Sara K's cover of "Brick House" (Hobo, Chesky JD155) is another great recording for both imaging and pacing, two of the 1070's strong suits. Vocal presentation was clear and surprisingly uncolored—a mild surprise, given that the two little bass/midrange drivers cover a fairly wide segment of the audio spectrum. By comparison, the midrange was more "pure" than both the $850/pair Spica TC-60 and the $8000/pair PBN Montana EPS (review soon), but not by a big factor.

Spec'd at ±4dB, the 1070 diverges from an ideal "flat" frequency response in a most musical manner. Paradoxical as this may seem, while a flat frequency response is absolutely desirable in electronic gear, truly flat-response loudspeakers can sometimes sound dull and lifeless. Why this is I'm not sure, but musically involving speakers often depart from "accuracy." This doesn't particularly bother me if the result is musically engaging and the presentation believable. Like movie fans and opera goers, audiophiles must indulge in a certain amount of willing suspension of disbelief. For me, all a loudspeaker has to do is make that exercise easy, and it can reel me in like a fish on a hook.

The 1070 made this especially easy with guitar music—not surprising, considering that designer Ole Witthoft is a guitarist. Lyrical guitar instrumentals like Stevie Ray Vaughan's "Little Wing" (The Sky is Crying, Epic EK 47390) or Joe Satriani's "The Forgotten" (Flying in a Blue Dream, Relativity 88561-1015-2) were delightfully seductive and involving. Likewise teenage blues sensation Jonny Lang (Lie to Me, A&M 31454 0604 2). B.B. King's Deuces Wild (MCA MCAD-11711) was in very heavy rotation hereabouts during the 1070's stay.

Rock and electric blues aren't the only types of music these speakers do well. Great jazz recordings like Stan Getz's Bossa Nova (Verve Jazz Masters) or Chet Baker's My Funny Valentine (Pacific Jazz CDP 52826 2) never grew tiresome, even with repeat playing. And leave your smug, ironic commentary at the door: I'm a sucker for the stunningly bombastic, like Toni Braxton's "Unbreak My Heart," from her self-titled CD (LaFace/Arista 26020-2). Overproduced? Ask me how little I care. The girl's got an incredible voice. If overwrought opera stars can raise bombast to high art, aren't pop divas entitled to do the same? Braxton consistently delivered the goods through the 1070s.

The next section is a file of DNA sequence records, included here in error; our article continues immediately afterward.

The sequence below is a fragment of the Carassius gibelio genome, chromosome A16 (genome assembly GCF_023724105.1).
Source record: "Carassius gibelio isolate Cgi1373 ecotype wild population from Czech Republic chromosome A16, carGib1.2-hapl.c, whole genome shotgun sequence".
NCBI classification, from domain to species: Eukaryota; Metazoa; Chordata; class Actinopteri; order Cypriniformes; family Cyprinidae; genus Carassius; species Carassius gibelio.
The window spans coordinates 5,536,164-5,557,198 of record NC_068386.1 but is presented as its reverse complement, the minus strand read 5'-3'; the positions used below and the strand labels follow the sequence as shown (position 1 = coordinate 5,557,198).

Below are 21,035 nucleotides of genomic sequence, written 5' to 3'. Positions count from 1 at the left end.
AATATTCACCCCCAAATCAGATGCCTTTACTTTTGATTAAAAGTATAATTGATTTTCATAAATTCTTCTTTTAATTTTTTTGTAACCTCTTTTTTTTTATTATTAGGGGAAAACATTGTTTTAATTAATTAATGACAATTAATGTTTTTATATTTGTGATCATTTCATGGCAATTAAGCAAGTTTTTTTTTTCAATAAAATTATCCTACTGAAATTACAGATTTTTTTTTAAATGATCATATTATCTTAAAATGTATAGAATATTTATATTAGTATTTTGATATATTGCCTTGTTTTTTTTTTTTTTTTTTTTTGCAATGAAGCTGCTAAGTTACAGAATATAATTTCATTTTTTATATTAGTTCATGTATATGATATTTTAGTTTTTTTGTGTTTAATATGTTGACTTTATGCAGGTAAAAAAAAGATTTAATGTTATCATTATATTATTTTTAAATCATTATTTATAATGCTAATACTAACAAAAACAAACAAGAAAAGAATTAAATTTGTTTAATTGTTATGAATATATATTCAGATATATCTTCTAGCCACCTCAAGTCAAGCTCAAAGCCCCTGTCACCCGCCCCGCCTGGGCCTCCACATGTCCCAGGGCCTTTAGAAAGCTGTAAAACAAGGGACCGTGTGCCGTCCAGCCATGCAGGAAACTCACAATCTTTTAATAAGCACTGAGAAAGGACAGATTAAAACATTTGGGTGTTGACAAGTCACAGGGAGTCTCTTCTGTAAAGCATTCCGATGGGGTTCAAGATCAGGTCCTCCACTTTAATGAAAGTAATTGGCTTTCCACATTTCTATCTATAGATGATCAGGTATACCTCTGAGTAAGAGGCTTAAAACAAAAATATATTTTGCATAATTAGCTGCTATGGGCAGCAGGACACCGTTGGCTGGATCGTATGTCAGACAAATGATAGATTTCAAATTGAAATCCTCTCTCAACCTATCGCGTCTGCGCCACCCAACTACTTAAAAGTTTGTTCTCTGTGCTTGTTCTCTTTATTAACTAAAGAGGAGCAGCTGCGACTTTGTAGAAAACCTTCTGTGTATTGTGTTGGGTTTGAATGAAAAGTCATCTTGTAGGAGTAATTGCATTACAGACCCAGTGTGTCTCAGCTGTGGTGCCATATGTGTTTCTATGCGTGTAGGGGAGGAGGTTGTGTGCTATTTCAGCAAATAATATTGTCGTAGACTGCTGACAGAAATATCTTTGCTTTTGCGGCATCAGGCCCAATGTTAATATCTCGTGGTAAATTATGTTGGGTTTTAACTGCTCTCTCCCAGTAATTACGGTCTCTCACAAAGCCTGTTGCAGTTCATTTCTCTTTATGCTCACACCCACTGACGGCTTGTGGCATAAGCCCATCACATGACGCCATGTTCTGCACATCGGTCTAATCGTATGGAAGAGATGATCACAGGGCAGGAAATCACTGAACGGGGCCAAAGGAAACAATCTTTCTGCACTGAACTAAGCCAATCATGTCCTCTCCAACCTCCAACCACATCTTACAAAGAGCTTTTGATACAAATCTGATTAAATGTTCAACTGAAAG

System Audio's speakers also worked well in a two-channel bedroom audio/video system (Marantz DVD810, Sony TA-E77ESD, Kenwood KM-106), where they displaced a venerable but near-mint-condition pair of KEF 104/2s. Movie dialog was rendered with clarity, music with emotion, and sound effects with kick.

Conclusion
Overall, the System Audio 1070 was a rugged, reliable performer that never let me down, regardless of the material I threw at it. With its punchy bottom, lyrical midrange, and extended top end, it was capable of providing sustained satisfaction with a wide variety of music. It was also compatible with a wide assortment of supporting electronics—I experimented with everything from bargain-basement gear (RadioShack 3400, Chase Technologies RLC-1, Dynaco Stereo 70) to fairly rarefied high-end electronics (PS Audio Lambda 2 transport; Threshold T-1D DAC, T3i preamp, and T-100 amplifiers; Nordost SPM cables) and was never disappointed.

The 1070 was efficient and easy to drive, and should work well with moderate amounts of power: 100Wpc is probably all that's necessary in any space where it's likely to be used.

A limited bottom octave was the little speaker's only serious drawback—substantial output from 20 to 40Hz is asking a lot from something that's closer to a minimonitor than to a full-range loudspeaker. Even so, the bass this speaker produced was quite satisfying. If deep bass is your top priority, the PSB Stratus Goldi (reviewed by John Atkinson in October '97, p.199) or the TDL T-Line 3 (reviewed by Muse Kastanovich in March '98, p.123) are better choices in the $2–3k price range.

But both of those products might overwhelm the System Audio's "natural" environment: a small listening room. If you're among the myriad of rock, pop, and jazz fans living in apartments, townhouses, or condos, the 1070 is strongly recommended. It works well with a wide variety of electronics, is physically unobtrusive, and looks pretty with or without its grille. Its light weight makes it easy to position, and, best of all, it sounds great. I got tons of enjoyment from this loudspeaker. You might, too.